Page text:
That women don’t have to confront tanks with stones to demand bread and peace

Children don’t have to work, but have all the time to study, learn, dream and play

Our elders are not abandoned in the shadows

Borders are mutually agreed upon and interdependent or they don’t exist

We want a world where no borders means…

People have the right to a home, health, education, land, healthy community, place, the natural world, music, poetry, peace, justice, languages, colors, art, love, family, solitude, sunsets, silence and bustle

Military leaders cannot send our sons and daughters to war because we resolve our differences through dialogue and sharing resources.

Hunger is an exhibit in the museum of antiquities

We can talk through the night in each other’s pleasure and love and wake up early to go to work, study, worship, or play because tomorrow will come without worries or fears.

Passports will be stamped: she/he knows his/her human rights and is free to enter.

We want a movement where human rights…

Are the highest form of politics, of strategy, of being

Are the language of everyday meetings and conversations

Are on every agenda, on every tongue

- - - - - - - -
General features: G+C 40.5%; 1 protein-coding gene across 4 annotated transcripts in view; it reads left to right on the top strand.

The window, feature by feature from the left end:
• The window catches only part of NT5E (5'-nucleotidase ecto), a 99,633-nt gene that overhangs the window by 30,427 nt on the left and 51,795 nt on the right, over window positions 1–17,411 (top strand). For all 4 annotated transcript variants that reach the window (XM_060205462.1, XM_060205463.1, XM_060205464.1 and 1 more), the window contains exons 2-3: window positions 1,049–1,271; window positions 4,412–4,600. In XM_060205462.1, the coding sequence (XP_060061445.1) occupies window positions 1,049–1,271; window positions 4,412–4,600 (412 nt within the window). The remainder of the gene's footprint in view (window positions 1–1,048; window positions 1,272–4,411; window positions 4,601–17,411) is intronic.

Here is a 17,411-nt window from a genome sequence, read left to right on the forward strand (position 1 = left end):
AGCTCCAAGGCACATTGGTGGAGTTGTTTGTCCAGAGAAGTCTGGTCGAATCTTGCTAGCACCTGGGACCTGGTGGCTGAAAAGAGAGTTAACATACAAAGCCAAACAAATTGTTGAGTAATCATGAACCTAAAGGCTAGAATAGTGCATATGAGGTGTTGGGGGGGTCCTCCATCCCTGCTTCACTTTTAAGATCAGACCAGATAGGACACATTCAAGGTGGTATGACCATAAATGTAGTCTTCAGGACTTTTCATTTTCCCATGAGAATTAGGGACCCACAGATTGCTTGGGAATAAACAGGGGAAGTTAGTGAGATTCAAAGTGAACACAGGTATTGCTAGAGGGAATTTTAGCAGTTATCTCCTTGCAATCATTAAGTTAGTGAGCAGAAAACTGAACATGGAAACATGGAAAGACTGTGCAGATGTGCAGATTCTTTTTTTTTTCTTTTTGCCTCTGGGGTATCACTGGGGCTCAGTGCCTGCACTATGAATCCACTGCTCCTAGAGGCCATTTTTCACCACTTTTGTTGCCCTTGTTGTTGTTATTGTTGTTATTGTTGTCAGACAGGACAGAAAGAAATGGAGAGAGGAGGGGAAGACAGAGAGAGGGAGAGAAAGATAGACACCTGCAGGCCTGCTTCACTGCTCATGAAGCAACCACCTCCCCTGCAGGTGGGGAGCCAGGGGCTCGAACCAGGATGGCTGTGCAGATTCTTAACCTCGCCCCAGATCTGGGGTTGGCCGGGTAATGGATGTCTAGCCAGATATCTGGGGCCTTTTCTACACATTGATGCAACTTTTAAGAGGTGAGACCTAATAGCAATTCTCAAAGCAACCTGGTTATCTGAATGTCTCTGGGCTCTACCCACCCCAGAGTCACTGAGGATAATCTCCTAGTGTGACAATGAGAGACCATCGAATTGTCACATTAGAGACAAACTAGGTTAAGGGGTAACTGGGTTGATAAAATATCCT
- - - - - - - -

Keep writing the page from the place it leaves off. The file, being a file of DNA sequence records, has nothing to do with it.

Are not a on a long list along with civil rights, racial justice, environmental justice, social justice, l/g/b/t rights, women’s rights, children’s rights…

Are the passwords of community, brotherhood/sisterhood

Let us dream that this world of injustices cannot last long and that another world is possible only if we organize and fight for a new day

We want a world of human rights…

Because everyone is important in the movement, in the community, in the family, in the relationship of struggle and justice

Because dreaming in color is the only thing possible or desirable when we go to bed alone or together

Because sorrow must end and anguish becomes impossible

Because everyone deserves hope and certainty

Because it IS the world that can’t be stopped

Because everything is possible when everyone has human rights



Gerald Lenoir

Tanya Díaz

Livestream tech, Marc Abezeid

Graphic design, Erfan Moradi



UC Berkeley School of Public Health, ACLU of Northern CaliforniaElectronic Frontier FoundationMijenteWarehouse Worker Resource CenterStop LAPD Spying Coalition, Black Voters Matters Fund, Healthy Black Families, Inc., Ella Baker Center for Human Rights, Rural Community Workers Alliance, Florida Rights Restoration CoalitionTexas Organizing ProjectAdvancement Project, Africans Rising, Athletes for Impact, APALA NV, California Calls, Center for Knowledge Equity, Community Action Partnership, Elect Justice, Family Action Network Movement, GARE, Greater Good Science Center, Health Impact Partners, I'm Making a Difference, International SEIU, Jewish Voice for Peace, Make it Work NV, Make the Road NV, More in Common, MOSES MI, National Center for Law and Economic Justice, New Florida Majority, Policylink, Community Change Action, Race Forward, Revolve Impact, SEIU NV, Texas Organizing Project, University of California at Berkeley, Visíon y Compromiso,, Wayne State University (Detroit Equity Lab) and the Workers Center for Racial Justice.